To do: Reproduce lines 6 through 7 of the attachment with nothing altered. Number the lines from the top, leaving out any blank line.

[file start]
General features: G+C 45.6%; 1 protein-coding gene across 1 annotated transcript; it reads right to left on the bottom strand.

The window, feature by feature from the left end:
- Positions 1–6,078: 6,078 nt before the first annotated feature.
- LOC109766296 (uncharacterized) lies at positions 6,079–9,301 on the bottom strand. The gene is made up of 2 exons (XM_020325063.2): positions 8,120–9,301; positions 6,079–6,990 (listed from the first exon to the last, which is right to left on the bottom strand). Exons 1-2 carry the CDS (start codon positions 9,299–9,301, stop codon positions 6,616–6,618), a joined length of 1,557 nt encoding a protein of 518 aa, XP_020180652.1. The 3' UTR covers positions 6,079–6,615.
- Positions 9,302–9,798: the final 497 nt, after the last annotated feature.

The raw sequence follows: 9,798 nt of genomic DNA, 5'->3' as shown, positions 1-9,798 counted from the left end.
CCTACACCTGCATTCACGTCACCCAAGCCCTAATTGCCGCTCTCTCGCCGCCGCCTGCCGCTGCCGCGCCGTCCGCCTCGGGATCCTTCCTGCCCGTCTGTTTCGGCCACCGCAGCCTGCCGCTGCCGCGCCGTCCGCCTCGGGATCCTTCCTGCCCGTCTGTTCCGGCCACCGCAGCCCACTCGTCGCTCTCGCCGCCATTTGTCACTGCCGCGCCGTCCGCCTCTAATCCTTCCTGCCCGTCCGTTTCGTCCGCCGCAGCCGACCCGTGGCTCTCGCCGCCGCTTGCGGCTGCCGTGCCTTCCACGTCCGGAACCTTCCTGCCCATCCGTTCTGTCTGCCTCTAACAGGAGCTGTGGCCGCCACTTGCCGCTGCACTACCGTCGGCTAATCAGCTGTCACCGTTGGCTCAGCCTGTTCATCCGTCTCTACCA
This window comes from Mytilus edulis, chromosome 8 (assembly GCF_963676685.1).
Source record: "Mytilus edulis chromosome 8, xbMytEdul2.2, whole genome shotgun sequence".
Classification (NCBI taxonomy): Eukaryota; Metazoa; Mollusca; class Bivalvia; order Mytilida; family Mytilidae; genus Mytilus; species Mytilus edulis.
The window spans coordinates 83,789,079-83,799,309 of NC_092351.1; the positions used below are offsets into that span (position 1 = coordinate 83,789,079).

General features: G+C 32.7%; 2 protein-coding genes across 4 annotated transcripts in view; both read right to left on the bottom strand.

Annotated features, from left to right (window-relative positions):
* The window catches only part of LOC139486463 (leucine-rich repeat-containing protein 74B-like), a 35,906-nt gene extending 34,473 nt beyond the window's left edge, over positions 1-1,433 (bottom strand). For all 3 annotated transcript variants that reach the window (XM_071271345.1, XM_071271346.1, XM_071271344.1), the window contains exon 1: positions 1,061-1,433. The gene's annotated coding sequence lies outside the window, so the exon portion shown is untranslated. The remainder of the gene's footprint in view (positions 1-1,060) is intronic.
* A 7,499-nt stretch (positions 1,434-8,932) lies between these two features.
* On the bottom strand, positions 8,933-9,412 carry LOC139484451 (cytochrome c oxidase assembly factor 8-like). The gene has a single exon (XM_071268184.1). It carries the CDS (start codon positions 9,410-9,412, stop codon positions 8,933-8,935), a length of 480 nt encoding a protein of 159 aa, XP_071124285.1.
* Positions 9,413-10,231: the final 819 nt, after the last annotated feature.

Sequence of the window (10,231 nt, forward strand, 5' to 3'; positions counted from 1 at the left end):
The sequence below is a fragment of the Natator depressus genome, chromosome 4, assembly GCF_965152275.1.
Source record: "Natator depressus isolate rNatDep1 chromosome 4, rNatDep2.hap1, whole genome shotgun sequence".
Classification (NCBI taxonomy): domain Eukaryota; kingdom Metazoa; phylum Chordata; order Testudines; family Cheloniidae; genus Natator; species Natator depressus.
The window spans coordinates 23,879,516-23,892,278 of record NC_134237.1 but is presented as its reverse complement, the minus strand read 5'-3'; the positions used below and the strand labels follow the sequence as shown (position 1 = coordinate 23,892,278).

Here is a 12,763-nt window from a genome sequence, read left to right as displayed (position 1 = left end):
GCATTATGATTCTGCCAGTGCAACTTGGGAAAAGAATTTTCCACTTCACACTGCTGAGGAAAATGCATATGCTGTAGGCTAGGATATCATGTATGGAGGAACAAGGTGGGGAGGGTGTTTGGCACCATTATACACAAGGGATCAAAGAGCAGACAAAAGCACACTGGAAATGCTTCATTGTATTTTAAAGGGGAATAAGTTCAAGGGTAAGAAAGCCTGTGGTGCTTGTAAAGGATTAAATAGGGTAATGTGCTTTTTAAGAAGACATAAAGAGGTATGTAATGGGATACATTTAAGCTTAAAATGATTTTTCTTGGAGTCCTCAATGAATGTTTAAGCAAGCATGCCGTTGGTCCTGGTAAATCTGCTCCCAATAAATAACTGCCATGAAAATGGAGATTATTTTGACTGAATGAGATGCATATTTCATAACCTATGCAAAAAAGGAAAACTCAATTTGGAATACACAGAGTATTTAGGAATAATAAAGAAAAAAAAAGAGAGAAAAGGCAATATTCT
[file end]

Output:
The raw sequence follows: 9,798 nt of genomic DNA, 5'->3' as shown, positions 1-9,798 counted from the left end.
CCTACACCTGCATTCACGTCACCCAAGCCCTAATTGCCGCTCTCTCGCCGCCGCCTGCCGCTGCCGCGCCGTCCGCCTCGGGATCCTTCCTGCCCGTCTGTTTCGGCCACCGCAGCCTGCCGCTGCCGCGCCGTCCGCCTCGGGATCCTTCCTGCCCGTCTGTTCCGGCCACCGCAGCCCACTCGTCGCTCTCGCCGCCATTTGTCACTGCCGCGCCGTCCGCCTCTAATCCTTCCTGCCCGTCCGTTTCGTCCGCCGCAGCCGACCCGTGGCTCTCGCCGCCGCTTGCGGCTGCCGTGCCTTCCACGTCCGGAACCTTCCTGCCCATCCGTTCTGTCTGCCTCTAACAGGAGCTGTGGCCGCCACTTGCCGCTGCACTACCGTCGGCTAATCAGCTGTCACCGTTGGCTCAGCCTGTTCATCCGTCTCTACCA